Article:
|Saxon Logan at the World Premiere of Sylvia: Tracing Blood in Israel|
Israel's Permanent Representative to the UN, Danny Danon, said last year that the Munich massacre was the foundation for the terrorism we see in Israel, and elsewhere, today. Do you regard it as that pivotal?
"I don't think that anything can be attributed to Munich other than the fact that it was a disgraceful and wicked attempt to skew world politics in the perpetrators' favour. The response, I think, was commensurate. What took place afterwards was kind of if you give out, you've got to expect to receive retribution. And that's exactly what took place."
Was what happened in Lillehammer revealing?
"What Munich threw up was the fact that Mossad were not the superior force that the world had come to accept them as. I'm not Jewish but I remember living in that time and thinking Mossad were virtually at a level of Marvel comics. And then, unfortunately, Lillehammer occurred, and they were deemed to be vulnerable, and obviously were deeply humiliated by that incident. And so the terror went on."
You are a supporter of Israel but you haven't allowed that to unbalance your film. Was balance important?
"Yes, I think there was a real need for it. It's not a Zionist tract, although I would call myself a Zionist. And there's no real contradiction in that, because I think Zionists can be equally balanced in their view, in their outlook on life and emotions, and so on, and ultimately be deeply humane. This whole notion that if you are a Zionist you are somehow vociferously opposed to anything but a particular ideal is, in my view, ridiculous. It comes down to a very sort of moot point, as I say in the film: do you want to live in a world with Israel or without it? Heaven knows what this world would be like without Israel."
I was surprised when you raised the question in the film.
"Well, it could seriously not exist. And as I say, the one thing I got from making this film was that even those people that you thought would really have or feel an animus towards Sylvia, didn't. They actually respected her. They understood her. And in some cases, bizarrely, had an affection for her. Even Chico Bouchikhi said: 'If I was going to be shot by somebody, I'd be shot by somebody as good looking as that.' And Chico Bouchikhi, to give him his due, is enormously supportive of a peaceful Middle East with Israel firmly established. He performs there in spite of the creative embargo that has been tacitly placed on Israel. He sees it for what it is."
Throughout the film people say Sylvia wasn't Jewish. However, her father was, and her brother David, known as Bunty, observes that they'd have been killed by the Nazis.
"Absolutely. And I think that what was very affecting in the film was it suddenly dawned on Bunty that that's what she was really committed to preventing happening again. I'm sure there were all kinds of different appendages to that particular motive, but I think that was her principle motive: to ensure that what occurred in Europe would never, ever happen again."
The film is about Sylvia but it also becomes a film about the Israeli psyche, and the geographical and demographic predicament of Israel; it's about forgiveness and revenge, the unhealed wound of the Holocaust, etc. Did you plan to cover those themes or did they emerge as you went along?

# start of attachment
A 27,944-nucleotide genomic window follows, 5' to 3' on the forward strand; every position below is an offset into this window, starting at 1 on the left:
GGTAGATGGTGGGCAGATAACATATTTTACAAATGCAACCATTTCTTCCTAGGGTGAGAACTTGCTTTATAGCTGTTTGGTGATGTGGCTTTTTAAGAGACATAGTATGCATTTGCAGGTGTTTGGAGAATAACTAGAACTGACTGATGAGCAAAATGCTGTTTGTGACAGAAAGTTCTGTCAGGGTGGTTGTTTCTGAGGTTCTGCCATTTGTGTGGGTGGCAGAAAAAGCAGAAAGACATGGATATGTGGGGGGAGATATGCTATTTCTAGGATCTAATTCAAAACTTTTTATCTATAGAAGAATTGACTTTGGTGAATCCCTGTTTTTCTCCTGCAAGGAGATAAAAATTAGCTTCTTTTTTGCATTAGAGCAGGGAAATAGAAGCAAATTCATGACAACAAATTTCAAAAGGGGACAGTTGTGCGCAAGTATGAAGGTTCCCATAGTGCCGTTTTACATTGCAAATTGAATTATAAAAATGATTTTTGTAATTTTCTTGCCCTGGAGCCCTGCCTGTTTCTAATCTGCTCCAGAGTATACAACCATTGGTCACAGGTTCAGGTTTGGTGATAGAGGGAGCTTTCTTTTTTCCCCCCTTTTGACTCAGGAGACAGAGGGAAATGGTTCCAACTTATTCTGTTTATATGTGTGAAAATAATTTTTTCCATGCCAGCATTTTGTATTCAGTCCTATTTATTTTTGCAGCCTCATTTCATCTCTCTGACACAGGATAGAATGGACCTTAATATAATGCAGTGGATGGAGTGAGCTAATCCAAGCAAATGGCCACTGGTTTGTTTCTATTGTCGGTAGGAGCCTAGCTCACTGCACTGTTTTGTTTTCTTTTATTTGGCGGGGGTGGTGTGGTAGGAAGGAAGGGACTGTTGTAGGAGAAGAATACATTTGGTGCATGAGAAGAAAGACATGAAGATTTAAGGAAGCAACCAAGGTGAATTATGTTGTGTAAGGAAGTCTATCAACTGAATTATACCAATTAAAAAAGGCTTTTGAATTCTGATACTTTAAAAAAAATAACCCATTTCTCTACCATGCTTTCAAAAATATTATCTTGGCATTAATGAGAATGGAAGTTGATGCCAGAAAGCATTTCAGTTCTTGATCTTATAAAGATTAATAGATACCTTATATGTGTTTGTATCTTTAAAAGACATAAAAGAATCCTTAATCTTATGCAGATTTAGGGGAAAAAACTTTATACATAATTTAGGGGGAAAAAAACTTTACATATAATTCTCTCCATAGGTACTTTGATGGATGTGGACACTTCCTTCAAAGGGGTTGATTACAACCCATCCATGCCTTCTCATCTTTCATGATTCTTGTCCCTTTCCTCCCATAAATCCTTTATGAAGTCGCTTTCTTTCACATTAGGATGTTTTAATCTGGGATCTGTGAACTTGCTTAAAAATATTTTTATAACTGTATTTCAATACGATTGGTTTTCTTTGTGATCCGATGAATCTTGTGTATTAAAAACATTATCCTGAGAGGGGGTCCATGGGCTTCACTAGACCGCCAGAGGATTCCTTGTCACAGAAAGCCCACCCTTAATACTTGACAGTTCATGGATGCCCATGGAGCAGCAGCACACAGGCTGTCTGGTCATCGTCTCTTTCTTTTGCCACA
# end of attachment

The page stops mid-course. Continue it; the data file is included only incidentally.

"Obviously I was absolutely taken in by the idea that here was a woman who became Mossad's top combatant, spy and assassin, whatever you want to call her, and that she was technically and genetically, theoretically, a non Jew. That was fascinating. But I really did not expect it to have the layers that you've aptly described, solely because as a filmmaker I tend to approach things with an organic impetus."
When you look at Israel in the film, you bring in Masada and the iconic story of Jewish resistance. It feels like it's a meaningful story for you.
"Masada was very important to me. The ultimate resistance to a greater force prevailing on you is to ultimately jointly agree that you'd rather be dead than alive. And in many respects there is a kind of resonance because, as that famous Spanish revolutionary [Emiliano Zapata] said, 'It's better to die standing than live on your knees.' I think that's why Masada was so poignant to me: it counterbalances the idea that somehow Jews went to their fate ignorant, supine and malleable [in the Holocaust]. There was constant resistance to it all, but equally there was this stupid trust that something as awful as this could never take place in a culture such as this."
Sylvia's job was not to be known. People knew her as photographer Patricia Roxborough. How much of a challenge does that present for someone who wants to understand the real woman? She still remains something of a mystery in the film.
"And will always. Obviously, budgetry-wise and time-wise there was a limit to how much I could go on scratching below the surface. We were very fortunate to have her widower take part, and extremely fortunate to have her brother, who is essentially her memories keeper, very much involved in the film, so that we could cross-check things. But you see it when we go to Mossad's centre, she is still, and will always remain, a secret. Israelis have a very high opinion of her but it's an opinion, in my view, that's based on unnecessary propaganda, that her story is told in a way that is intended to inspire, whereas in actual fact the truth is more inspirational."
Addressing the propaganda point, was there a certain amount of debunking involved in your approach?